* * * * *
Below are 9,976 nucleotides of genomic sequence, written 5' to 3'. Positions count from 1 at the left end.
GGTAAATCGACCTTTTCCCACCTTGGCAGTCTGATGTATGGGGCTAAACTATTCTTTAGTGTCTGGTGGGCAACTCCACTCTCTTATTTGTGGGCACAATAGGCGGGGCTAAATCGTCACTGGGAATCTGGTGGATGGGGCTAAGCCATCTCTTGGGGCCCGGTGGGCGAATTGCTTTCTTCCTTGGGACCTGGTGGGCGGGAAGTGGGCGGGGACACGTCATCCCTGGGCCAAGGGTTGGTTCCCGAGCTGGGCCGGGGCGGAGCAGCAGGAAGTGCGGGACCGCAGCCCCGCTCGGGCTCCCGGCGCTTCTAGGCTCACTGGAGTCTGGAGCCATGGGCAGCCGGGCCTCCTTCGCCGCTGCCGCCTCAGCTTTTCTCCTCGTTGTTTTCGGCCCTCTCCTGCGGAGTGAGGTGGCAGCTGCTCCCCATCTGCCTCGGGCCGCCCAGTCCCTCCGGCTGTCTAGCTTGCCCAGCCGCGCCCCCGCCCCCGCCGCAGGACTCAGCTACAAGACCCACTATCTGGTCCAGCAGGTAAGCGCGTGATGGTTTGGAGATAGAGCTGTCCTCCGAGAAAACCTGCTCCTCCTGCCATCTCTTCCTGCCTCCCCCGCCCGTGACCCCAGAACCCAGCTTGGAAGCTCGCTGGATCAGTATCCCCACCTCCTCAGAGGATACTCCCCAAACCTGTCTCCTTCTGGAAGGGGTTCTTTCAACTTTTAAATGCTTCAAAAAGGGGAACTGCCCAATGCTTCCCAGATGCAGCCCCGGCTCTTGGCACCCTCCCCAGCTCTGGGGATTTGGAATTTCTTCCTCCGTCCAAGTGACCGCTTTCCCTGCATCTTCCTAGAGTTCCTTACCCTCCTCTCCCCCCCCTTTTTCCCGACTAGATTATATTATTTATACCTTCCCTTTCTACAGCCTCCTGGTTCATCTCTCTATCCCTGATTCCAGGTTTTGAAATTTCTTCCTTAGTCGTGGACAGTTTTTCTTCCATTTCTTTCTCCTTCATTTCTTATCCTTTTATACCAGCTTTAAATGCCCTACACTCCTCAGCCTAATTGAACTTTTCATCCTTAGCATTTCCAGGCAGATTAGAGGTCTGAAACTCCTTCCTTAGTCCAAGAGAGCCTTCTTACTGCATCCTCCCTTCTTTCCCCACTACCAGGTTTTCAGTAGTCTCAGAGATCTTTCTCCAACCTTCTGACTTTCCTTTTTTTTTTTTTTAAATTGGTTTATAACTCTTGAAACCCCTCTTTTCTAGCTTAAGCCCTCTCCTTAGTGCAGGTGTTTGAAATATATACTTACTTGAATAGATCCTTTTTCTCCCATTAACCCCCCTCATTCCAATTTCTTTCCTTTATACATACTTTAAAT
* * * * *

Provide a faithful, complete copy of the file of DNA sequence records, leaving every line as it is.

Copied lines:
Below are 9,976 nucleotides of genomic sequence, written 5' to 3'. Positions count from 1 at the left end.
GGTAAATCGACCTTTTCCCACCTTGGCAGTCTGATGTATGGGGCTAAACTATTCTTTAGTGTCTGGTGGGCAACTCCACTCTCTTATTTGTGGGCACAATAGGCGGGGCTAAATCGTCACTGGGAATCTGGTGGATGGGGCTAAGCCATCTCTTGGGGCCCGGTGGGCGAATTGCTTTCTTCCTTGGGACCTGGTGGGCGGGAAGTGGGCGGGGACACGTCATCCCTGGGCCAAGGGTTGGTTCCCGAGCTGGGCCGGGGCGGAGCAGCAGGAAGTGCGGGACCGCAGCCCCGCTCGGGCTCCCGGCGCTTCTAGGCTCACTGGAGTCTGGAGCCATGGGCAGCCGGGCCTCCTTCGCCGCTGCCGCCTCAGCTTTTCTCCTCGTTGTTTTCGGCCCTCTCCTGCGGAGTGAGGTGGCAGCTGCTCCCCATCTGCCTCGGGCCGCCCAGTCCCTCCGGCTGTCTAGCTTGCCCAGCCGCGCCCCCGCCCCCGCCGCAGGACTCAGCTACAAGACCCACTATCTGGTCCAGCAGGTAAGCGCGTGATGGTTTGGAGATAGAGCTGTCCTCCGAGAAAACCTGCTCCTCCTGCCATCTCTTCCTGCCTCCCCCGCCCGTGACCCCAGAACCCAGCTTGGAAGCTCGCTGGATCAGTATCCCCACCTCCTCAGAGGATACTCCCCAAACCTGTCTCCTTCTGGAAGGGGTTCTTTCAACTTTTAAATGCTTCAAAAAGGGGAACTGCCCAATGCTTCCCAGATGCAGCCCCGGCTCTTGGCACCCTCCCCAGCTCTGGGGATTTGGAATTTCTTCCTCCGTCCAAGTGACCGCTTTCCCTGCATCTTCCTAGAGTTCCTTACCCTCCTCTCCCCCCCCTTTTTCCCGACTAGATTATATTATTTATACCTTCCCTTTCTACAGCCTCCTGGTTCATCTCTCTATCCCTGATTCCAGGTTTTGAAATTTCTTCCTTAGTCGTGGACAGTTTTTCTTCCATTTCTTTCTCCTTCATTTCTTATCCTTTTATACCAGCTTTAAATGCCCTACACTCCTCAGCCTAATTGAACTTTTCATCCTTAGCATTTCCAGGCAGATTAGAGGTCTGAAACTCCTTCCTTAGTCCAAGAGAGCCTTCTTACTGCATCCTCCCTTCTTTCCCCACTACCAGGTTTTCAGTAGTCTCAGAGATCTTTCTCCAACCTTCTGACTTTCCTTTTTTTTTTTTTTAAATTGGTTTATAACTCTTGAAACCCCTCTTTTCTAGCTTAAGCCCTCTCCTTAGTGCAGGTGTTTGAAATATATACTTACTTGAATAGATCCTTTTTCTCCCATTAACCCCCCTCATTCCAATTTCTTTCCTTTATACATACTTTAAAT